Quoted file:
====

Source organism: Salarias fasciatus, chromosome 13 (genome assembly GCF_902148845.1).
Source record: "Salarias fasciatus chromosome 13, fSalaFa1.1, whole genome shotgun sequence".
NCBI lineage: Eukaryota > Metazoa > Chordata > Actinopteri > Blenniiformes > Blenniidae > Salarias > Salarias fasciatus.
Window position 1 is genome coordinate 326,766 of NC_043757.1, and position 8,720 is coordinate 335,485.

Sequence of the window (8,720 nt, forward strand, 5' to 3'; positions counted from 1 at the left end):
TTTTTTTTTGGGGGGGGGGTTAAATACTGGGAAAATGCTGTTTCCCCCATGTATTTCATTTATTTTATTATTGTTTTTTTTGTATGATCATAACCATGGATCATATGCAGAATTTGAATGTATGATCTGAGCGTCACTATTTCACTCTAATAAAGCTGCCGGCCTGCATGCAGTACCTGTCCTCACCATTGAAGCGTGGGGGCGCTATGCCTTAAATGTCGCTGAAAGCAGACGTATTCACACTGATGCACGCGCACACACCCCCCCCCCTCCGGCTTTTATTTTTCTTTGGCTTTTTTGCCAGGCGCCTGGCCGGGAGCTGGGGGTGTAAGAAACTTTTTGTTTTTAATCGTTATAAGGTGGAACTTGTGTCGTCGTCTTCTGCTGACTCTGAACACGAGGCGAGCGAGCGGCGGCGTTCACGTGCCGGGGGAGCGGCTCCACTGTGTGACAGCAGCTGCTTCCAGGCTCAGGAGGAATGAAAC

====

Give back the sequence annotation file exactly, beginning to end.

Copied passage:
Source organism: Salarias fasciatus, chromosome 13 (genome assembly GCF_902148845.1).
Source record: "Salarias fasciatus chromosome 13, fSalaFa1.1, whole genome shotgun sequence".
NCBI lineage: Eukaryota > Metazoa > Chordata > Actinopteri > Blenniiformes > Blenniidae > Salarias > Salarias fasciatus.
Window position 1 is genome coordinate 326,766 of NC_043757.1, and position 8,720 is coordinate 335,485.

Sequence of the window (8,720 nt, forward strand, 5' to 3'; positions counted from 1 at the left end):
TTTTTTTTTGGGGGGGGGGTTAAATACTGGGAAAATGCTGTTTCCCCCATGTATTTCATTTATTTTATTATTGTTTTTTTTGTATGATCATAACCATGGATCATATGCAGAATTTGAATGTATGATCTGAGCGTCACTATTTCACTCTAATAAAGCTGCCGGCCTGCATGCAGTACCTGTCCTCACCATTGAAGCGTGGGGGCGCTATGCCTTAAATGTCGCTGAAAGCAGACGTATTCACACTGATGCACGCGCACACACCCCCCCCCCTCCGGCTTTTATTTTTCTTTGGCTTTTTTGCCAGGCGCCTGGCCGGGAGCTGGGGGTGTAAGAAACTTTTTGTTTTTAATCGTTATAAGGTGGAACTTGTGTCGTCGTCTTCTGCTGACTCTGAACACGAGGCGAGCGAGCGGCGGCGTTCACGTGCCGGGGGAGCGGCTCCACTGTGTGACAGCAGCTGCTTCCAGGCTCAGGAGGAATGAAAC